If you want to start an app or a platform now, what is your first thing to do? You go and get your bank account and your visa, your credit card and your American Express approval or PayPal approval and all these things. But what we are saying is: Stop, put the NYNJA kit in. It will bring you global payments, global communications. If you need a conference call service or a file transfer service for example, NYNJA would provide those services in a SDK. Most importantly, it’s going to be a payment layer built-in and it is not something that you need approval for. The only thing you need is to create an account.
So all these telecom companies and all these companies especially in those countries like China which have trouble in internationalizing, NYNJA will be like a stairway to help those companies go international by providing the base layer services.
Similar to AWS, if you want to start something you no longer need to get all the servers, co-location, invest tens of thousands hundreds of thousands of dollars. You only need to create an AWS account and you pay for what you use. We are taking that same concept but now with communication service, blockchain services and payments globally.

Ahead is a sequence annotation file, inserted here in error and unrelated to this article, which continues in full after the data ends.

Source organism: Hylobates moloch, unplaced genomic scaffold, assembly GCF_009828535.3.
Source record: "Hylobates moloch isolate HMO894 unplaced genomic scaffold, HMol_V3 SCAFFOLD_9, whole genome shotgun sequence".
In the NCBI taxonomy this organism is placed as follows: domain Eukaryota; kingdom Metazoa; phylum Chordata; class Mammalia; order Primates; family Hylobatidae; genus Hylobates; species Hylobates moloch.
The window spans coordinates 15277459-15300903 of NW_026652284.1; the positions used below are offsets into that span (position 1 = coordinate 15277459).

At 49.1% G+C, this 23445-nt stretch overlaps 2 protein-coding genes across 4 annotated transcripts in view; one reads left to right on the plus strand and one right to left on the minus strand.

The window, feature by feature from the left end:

How do you intend to generate revenue from all of these companies that would connect to your platform?
This is another area where we have a tremendous competitive advantage because in the current systems, there is a lot of overhead and friction in the payments. If you want to do a transaction on the Google or Apple Platform, they take 30%. If you want to use credit card, in US it’s 2%, in Asia it’s still 3-5%. This is the huge overhead. And what people are doing is to set up their platforms to do auto-bill, and they have to make the prices artificially high because they have to overcome the transaction fees and friction.
I see NYNJA as kind of like a utility. If you look at your gas meter, it charges you for what you need. With cryptocurrencies, we can do that. We will be introducing an entirely fair, transparent and metered service methodology.
If you’re using the NYNJA kit to transfer certain amount of data or do a certain amount of communications or calls or using our payment system, we are going to be able to provide that in a very seamless way globally at a metered level, which is something that current businesses are not able to do.
We don't need to overcharge people just because we need to compensate for the poor financial infrastructure. We are going to take very thin margins that people are not going to notice, but in fact, it can provide tremendous profit and revenue opportunities.
Editor’s note: At the time of the interview, NYNJA was seeking to raise new funds via initial coin offering (ICO).